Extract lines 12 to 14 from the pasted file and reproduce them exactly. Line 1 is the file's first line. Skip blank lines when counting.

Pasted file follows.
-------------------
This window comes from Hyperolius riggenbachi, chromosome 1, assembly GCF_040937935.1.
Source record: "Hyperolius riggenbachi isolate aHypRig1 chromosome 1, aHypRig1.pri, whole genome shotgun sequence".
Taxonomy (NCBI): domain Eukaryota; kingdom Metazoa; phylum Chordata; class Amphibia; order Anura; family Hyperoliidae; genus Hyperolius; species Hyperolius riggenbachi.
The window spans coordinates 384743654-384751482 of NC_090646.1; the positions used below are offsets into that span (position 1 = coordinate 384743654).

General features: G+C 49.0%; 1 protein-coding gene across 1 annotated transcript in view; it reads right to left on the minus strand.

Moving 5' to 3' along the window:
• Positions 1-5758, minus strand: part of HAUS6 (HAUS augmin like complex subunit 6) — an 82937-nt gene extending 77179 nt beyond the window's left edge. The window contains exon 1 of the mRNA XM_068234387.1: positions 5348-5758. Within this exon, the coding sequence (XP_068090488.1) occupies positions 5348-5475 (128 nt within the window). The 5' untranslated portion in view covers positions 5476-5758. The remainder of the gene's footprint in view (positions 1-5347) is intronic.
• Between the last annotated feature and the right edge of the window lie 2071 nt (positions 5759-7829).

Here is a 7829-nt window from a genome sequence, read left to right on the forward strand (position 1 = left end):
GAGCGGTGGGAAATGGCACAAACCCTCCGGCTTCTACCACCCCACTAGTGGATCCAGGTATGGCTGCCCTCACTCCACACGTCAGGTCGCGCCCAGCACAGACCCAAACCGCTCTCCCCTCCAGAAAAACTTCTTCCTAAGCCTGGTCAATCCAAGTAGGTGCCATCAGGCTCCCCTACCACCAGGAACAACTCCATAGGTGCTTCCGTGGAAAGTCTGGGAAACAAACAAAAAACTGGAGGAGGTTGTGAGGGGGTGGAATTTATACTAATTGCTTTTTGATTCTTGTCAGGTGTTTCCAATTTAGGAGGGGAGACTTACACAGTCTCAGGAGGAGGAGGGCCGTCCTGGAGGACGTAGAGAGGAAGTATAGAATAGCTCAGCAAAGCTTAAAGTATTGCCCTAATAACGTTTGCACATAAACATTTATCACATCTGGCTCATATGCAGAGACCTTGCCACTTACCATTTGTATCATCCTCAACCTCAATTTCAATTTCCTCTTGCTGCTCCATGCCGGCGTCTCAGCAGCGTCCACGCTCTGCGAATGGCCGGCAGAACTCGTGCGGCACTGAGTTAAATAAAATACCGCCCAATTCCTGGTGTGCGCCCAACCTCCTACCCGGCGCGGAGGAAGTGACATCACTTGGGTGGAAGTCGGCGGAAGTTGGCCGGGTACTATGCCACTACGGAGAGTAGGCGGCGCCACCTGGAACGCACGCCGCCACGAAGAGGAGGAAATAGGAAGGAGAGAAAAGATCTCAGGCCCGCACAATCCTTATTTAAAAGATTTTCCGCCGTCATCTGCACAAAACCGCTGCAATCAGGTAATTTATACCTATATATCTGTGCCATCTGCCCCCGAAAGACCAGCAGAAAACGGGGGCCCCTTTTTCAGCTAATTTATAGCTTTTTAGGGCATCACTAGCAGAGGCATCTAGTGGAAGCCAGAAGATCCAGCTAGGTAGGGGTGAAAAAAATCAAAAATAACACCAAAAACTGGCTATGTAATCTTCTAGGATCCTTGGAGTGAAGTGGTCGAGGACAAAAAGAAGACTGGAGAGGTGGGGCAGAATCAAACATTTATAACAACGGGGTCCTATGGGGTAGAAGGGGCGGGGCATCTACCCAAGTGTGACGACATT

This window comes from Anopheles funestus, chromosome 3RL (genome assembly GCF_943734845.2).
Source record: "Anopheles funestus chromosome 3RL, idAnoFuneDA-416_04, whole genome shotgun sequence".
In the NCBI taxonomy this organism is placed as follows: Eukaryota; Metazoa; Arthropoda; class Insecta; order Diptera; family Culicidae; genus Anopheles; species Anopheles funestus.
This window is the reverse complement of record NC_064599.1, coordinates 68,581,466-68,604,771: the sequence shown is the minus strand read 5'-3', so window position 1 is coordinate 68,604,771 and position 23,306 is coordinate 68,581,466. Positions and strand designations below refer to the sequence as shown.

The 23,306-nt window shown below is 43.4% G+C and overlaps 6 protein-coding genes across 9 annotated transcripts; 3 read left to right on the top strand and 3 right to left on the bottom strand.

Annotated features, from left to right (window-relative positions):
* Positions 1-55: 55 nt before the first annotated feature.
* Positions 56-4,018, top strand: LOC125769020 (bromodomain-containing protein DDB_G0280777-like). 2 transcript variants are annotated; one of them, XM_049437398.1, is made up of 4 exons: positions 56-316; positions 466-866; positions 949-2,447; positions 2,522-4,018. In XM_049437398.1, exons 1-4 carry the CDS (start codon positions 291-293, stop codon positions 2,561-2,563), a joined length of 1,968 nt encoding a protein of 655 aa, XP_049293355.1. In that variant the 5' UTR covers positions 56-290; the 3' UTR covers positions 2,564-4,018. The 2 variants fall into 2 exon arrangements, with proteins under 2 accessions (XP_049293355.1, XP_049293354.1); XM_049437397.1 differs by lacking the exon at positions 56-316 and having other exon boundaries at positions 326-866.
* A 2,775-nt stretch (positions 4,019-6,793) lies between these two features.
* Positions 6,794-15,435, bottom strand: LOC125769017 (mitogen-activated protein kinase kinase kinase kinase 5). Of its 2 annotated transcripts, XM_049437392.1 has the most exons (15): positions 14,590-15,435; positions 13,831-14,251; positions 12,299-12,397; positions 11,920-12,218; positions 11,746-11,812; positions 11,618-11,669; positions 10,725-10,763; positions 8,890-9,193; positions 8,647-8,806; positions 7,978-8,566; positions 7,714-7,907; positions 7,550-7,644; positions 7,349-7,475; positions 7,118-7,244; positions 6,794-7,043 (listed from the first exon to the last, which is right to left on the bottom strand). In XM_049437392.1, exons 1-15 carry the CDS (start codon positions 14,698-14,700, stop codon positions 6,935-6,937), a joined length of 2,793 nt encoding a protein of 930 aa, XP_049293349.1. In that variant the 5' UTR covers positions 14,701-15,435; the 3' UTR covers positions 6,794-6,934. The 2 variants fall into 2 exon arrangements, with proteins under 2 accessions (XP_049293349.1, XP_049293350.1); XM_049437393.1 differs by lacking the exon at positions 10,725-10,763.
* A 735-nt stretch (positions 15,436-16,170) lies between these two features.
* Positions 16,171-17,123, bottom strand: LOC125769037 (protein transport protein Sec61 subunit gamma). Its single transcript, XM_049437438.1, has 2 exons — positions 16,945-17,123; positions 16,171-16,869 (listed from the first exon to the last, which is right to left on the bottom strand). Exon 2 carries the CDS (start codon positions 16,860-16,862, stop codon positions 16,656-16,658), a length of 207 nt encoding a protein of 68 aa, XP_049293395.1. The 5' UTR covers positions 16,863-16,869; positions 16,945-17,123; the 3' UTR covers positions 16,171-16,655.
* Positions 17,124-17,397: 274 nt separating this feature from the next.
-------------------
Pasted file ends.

Source record: "Anopheles funestus chromosome 3RL, idAnoFuneDA-416_04, whole genome shotgun sequence".
In the NCBI taxonomy this organism is placed as follows: Eukaryota; Metazoa; Arthropoda; class Insecta; order Diptera; family Culicidae; genus Anopheles; species Anopheles funestus.
This window is the reverse complement of record NC_064599.1, coordinates 68,581,466-68,604,771: the sequence shown is the minus strand read 5'-3', so window position 1 is coordinate 68,604,771 and position 23,306 is coordinate 68,581,466. Positions and strand designations below refer to the sequence as shown.